A wrongful death claim is a case fraught with emotion. Persons involved are usually filled with questions. Many may be intimate or will elicit emotions a person would prefer to manage in private. With that in mind, providing answers to the most common questions regarding such cases allows an individual to probe this legal matter tentatively, in private, before making a decision to move forward.
1. How is Wrongful Death Defined by the Law? Minnesota law defines wrongful death as an act caused by another’s negligence.
2. Who can bring a case? Surviving family members who have lost the companionship and financial support of the deceased can file a wrongful death claim. In Minnesota this includes:
> Surviving spouse at the time of death.
> Surviving children;
> Decedent’s parents if there were no surviving children;
> Siblings if there were no surviving children or parents; &
> Parents of a young, deceased child.
3. How are damages determined?
There are many variables to consider that can create much complexity to determining damages. The most common things considered are:
> A decedent’s past financial contributions.
> Life expectancy of a decedent at the time of death.
> The health condition of the decedent at the time of death.
> The decedent’s age, habits, and occupation.
> The past and potential future earnings of the decedent.
> The type of accident as well as severity. Cases can vary depending on the number of vehicles involved (single vehicle vs. multiple) as well as the types of vehicles involved (motorcycles, trucks, SUV’s, etc.)
4. How are damages divided among heirs? The first solution is for heirs to come to a mutual agreement among themselves. If this is not possible, the Court will determine the division of damages.
5. What is Minnesota’s statute of limitations? If a death was the result of an intentional act, in other words, murder, there is no statute of limitations. Wrongful death cases involving negligence have a three-year statute of limitations. Where professional negligence due to medical malpractice is the cause, there are specific medical malpractice laws that apply.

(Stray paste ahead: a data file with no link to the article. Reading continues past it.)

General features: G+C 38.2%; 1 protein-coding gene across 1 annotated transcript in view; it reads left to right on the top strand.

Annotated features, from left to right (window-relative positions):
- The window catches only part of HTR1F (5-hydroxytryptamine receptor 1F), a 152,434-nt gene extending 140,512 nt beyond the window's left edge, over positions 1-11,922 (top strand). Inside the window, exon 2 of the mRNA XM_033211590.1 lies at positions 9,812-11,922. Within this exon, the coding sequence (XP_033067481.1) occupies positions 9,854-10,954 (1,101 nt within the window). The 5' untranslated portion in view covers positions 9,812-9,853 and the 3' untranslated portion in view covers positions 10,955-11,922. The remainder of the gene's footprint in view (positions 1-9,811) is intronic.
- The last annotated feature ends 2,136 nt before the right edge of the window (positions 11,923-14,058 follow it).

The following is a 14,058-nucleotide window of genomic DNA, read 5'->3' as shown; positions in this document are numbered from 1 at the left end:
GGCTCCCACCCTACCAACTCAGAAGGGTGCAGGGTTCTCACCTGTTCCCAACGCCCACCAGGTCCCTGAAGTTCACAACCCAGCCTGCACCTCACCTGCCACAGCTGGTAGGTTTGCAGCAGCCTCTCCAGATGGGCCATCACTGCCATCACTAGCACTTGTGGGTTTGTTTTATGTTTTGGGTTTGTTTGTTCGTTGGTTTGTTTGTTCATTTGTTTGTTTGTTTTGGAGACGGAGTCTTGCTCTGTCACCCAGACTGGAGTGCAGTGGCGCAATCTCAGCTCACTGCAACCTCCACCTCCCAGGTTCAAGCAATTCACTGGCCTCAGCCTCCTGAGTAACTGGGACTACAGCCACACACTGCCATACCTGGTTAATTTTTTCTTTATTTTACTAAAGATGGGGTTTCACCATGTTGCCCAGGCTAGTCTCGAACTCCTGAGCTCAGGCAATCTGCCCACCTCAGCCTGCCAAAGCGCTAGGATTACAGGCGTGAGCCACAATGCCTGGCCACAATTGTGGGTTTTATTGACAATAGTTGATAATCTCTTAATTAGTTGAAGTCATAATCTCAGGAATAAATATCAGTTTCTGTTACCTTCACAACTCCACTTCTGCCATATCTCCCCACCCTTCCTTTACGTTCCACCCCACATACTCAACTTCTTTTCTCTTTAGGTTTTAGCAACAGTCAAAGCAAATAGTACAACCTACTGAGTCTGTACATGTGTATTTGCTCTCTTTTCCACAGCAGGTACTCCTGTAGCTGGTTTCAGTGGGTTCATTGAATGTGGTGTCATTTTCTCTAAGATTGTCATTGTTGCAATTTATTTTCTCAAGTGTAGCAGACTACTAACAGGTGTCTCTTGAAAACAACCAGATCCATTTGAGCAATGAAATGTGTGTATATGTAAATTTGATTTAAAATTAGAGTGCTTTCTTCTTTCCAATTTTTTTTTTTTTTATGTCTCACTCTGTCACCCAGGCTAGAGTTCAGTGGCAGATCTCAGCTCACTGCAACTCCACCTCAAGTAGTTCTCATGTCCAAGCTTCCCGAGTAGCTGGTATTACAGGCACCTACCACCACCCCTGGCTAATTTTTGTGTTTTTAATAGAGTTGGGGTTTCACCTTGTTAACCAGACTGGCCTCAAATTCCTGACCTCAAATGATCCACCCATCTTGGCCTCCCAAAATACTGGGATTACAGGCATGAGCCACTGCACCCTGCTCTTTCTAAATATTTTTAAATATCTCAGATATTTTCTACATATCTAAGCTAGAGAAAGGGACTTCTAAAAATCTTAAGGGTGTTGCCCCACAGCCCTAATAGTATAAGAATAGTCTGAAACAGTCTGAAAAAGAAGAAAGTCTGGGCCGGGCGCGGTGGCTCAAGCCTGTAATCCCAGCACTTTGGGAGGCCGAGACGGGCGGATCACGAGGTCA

6. Are punitive damages recoverable? Recovering punitive damages varies from state to state. In Minnesota, recovery of punitive damages is dependent upon the conduct of the defendant in the event that brought about the death of a loved one. However, there is a distinct difference between punitive damages and damages for emotional distress. Emotional distress damages may be limited to compensation for the value of the lost loved one’s role in comfort, assistance, protection, etc. Primarily, damages in wrongful death cases are related to pecuniary loss. These are the financial damages associated with past and future income, loss of affection and companionship.
7. What if there is dissent among survivors about filing a case? Minnesota wrongful death law requires that all claimants be joined together in a single case. Should a survivor choose to not participate, there are mechanisms in place that create assurance that such a survivor understands they are relinquishing their right to claim any portion of damages that may be awarded.
8. Is a representing attorney required to pursue a case? Due to the complexities of such cases, although not legally required, securing professional legal representation is the wisest course of action. Many cases require professional investigations into a business, individual or insurance provider. Such cases are inherently emotional. The skill, expertise and professional objectiveness of an attorney is invaluable.
9. Can heirs use separate attorneys? Although Minnesota law requires heirs to be united in a single case, they can be represented by separate attorneys. In some situations, such as survivors who have problematic relationships, this would be advisable.
10. How soon should an attorney be consulted? As soon as possible, survivors should contact a legal professional for advice if the loss of a loved one was a preventable event, the result of an act of malice, negligence or accidental. The memory of witnesses will erode over time. The scene of the death will change over time. It is important to speak to witnesses and photograph the scene as soon as possible.
At a time when you are most vulnerable, it is important to have a legal representative who will aggressively work for your interests. Please contact us to arrange a consultation. You will be entrusting your case to experienced St. Paul trial lawyers who are committed to the interest of justice on your behalf.